A “take” is a precise “look” in a given direction, for instance, towards the audience or towards another character. Particularly with masks and puppets, the “take” to the audience is an essential technique for suggesting the subtext of a character by exploiting the audience’s imagination. In unmasked play it serves to emphasize moments of anticipation and reaction. The take to the audience eventually evolves into the aparte, the aside, and the soliloquy.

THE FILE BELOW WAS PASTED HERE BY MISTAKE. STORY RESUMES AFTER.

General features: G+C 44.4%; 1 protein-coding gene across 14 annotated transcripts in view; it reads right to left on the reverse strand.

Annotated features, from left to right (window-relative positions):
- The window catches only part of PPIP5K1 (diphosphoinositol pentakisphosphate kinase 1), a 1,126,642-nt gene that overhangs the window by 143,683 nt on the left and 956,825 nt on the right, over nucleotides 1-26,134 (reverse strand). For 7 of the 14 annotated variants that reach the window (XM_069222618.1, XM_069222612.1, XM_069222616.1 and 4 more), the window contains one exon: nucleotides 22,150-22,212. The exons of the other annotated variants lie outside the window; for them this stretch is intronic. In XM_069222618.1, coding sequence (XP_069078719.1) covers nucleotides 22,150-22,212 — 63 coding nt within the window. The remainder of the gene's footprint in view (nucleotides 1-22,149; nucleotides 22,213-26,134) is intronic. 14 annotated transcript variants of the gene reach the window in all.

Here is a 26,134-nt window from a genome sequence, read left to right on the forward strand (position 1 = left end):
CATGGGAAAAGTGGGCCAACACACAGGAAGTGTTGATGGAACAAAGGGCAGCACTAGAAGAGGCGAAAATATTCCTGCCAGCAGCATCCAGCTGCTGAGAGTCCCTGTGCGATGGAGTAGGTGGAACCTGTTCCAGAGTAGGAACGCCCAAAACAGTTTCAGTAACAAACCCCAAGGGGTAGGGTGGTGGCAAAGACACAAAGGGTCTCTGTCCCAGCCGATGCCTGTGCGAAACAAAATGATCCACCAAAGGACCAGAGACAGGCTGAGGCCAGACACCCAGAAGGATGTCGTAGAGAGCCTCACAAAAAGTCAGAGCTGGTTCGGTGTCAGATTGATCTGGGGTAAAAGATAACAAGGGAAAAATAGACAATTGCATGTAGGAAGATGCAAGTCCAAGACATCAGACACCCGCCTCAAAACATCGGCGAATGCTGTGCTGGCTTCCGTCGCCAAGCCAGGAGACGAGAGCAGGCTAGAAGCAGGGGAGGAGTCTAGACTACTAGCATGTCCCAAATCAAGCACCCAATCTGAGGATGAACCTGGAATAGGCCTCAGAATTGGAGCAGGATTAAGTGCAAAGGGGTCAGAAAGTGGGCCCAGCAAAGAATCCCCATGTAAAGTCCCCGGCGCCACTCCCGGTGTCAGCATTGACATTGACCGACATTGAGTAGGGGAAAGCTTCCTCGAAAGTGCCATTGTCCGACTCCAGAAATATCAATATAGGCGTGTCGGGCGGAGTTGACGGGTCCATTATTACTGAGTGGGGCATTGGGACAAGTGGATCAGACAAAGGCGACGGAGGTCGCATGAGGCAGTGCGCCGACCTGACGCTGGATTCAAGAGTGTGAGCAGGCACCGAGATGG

The double-take is a special case, mainly used in Comedy.

In referencing the audience, the actor turns them into the “gods,” pleading for their sympathy. Thus, in Tragedy the audience become arbiters of conscience; in Comedy, scorekeepers of a game of one-up-manship.

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Jonathan Paul Cook © 2010